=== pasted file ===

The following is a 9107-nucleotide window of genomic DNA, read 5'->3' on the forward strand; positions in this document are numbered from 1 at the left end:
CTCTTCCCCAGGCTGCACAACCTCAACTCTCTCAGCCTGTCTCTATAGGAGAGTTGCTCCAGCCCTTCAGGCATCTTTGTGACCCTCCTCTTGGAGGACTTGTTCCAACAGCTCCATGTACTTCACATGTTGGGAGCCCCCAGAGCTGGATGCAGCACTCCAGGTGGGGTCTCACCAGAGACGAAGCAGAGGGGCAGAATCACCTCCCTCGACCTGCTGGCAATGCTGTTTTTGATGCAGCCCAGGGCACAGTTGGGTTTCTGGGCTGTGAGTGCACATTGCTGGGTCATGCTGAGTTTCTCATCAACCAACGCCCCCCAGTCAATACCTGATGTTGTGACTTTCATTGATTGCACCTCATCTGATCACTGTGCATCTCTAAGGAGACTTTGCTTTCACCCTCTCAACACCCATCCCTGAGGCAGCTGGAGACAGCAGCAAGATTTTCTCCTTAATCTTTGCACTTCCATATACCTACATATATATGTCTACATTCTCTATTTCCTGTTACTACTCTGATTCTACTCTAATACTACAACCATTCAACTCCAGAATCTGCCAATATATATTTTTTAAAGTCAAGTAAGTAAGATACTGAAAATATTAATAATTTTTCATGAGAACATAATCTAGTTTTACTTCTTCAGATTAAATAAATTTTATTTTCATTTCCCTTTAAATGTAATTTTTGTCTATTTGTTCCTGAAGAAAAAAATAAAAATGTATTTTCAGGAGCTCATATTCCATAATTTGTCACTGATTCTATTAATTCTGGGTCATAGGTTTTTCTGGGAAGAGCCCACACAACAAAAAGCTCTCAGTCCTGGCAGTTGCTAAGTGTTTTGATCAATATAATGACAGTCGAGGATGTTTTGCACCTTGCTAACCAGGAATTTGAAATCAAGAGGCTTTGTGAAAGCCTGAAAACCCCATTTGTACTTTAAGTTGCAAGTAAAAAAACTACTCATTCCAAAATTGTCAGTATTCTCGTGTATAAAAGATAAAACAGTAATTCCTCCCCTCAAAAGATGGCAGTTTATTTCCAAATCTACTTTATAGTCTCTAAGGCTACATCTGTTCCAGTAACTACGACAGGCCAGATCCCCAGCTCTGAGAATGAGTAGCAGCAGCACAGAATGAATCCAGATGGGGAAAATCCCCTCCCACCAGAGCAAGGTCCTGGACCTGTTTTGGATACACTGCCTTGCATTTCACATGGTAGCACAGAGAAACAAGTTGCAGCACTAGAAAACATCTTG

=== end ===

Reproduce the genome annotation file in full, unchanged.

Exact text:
The following is a 9107-nucleotide window of genomic DNA, read 5'->3' on the forward strand; positions in this document are numbered from 1 at the left end:
CTCTTCCCCAGGCTGCACAACCTCAACTCTCTCAGCCTGTCTCTATAGGAGAGTTGCTCCAGCCCTTCAGGCATCTTTGTGACCCTCCTCTTGGAGGACTTGTTCCAACAGCTCCATGTACTTCACATGTTGGGAGCCCCCAGAGCTGGATGCAGCACTCCAGGTGGGGTCTCACCAGAGACGAAGCAGAGGGGCAGAATCACCTCCCTCGACCTGCTGGCAATGCTGTTTTTGATGCAGCCCAGGGCACAGTTGGGTTTCTGGGCTGTGAGTGCACATTGCTGGGTCATGCTGAGTTTCTCATCAACCAACGCCCCCCAGTCAATACCTGATGTTGTGACTTTCATTGATTGCACCTCATCTGATCACTGTGCATCTCTAAGGAGACTTTGCTTTCACCCTCTCAACACCCATCCCTGAGGCAGCTGGAGACAGCAGCAAGATTTTCTCCTTAATCTTTGCACTTCCATATACCTACATATATATGTCTACATTCTCTATTTCCTGTTACTACTCTGATTCTACTCTAATACTACAACCATTCAACTCCAGAATCTGCCAATATATATTTTTTAAAGTCAAGTAAGTAAGATACTGAAAATATTAATAATTTTTCATGAGAACATAATCTAGTTTTACTTCTTCAGATTAAATAAATTTTATTTTCATTTCCCTTTAAATGTAATTTTTGTCTATTTGTTCCTGAAGAAAAAAATAAAAATGTATTTTCAGGAGCTCATATTCCATAATTTGTCACTGATTCTATTAATTCTGGGTCATAGGTTTTTCTGGGAAGAGCCCACACAACAAAAAGCTCTCAGTCCTGGCAGTTGCTAAGTGTTTTGATCAATATAATGACAGTCGAGGATGTTTTGCACCTTGCTAACCAGGAATTTGAAATCAAGAGGCTTTGTGAAAGCCTGAAAACCCCATTTGTACTTTAAGTTGCAAGTAAAAAAACTACTCATTCCAAAATTGTCAGTATTCTCGTGTATAAAAGATAAAACAGTAATTCCTCCCCTCAAAAGATGGCAGTTTATTTCCAAATCTACTTTATAGTCTCTAAGGCTACATCTGTTCCAGTAACTACGACAGGCCAGATCCCCAGCTCTGAGAATGAGTAGCAGCAGCACAGAATGAATCCAGATGGGGAAAATCCCCTCCCACCAGAGCAAGGTCCTGGACCTGTTTTGGATACACTGCCTTGCATTTCACATGGTAGCACAGAGAAACAAGTTGCAGCACTAGAAAACATCTTG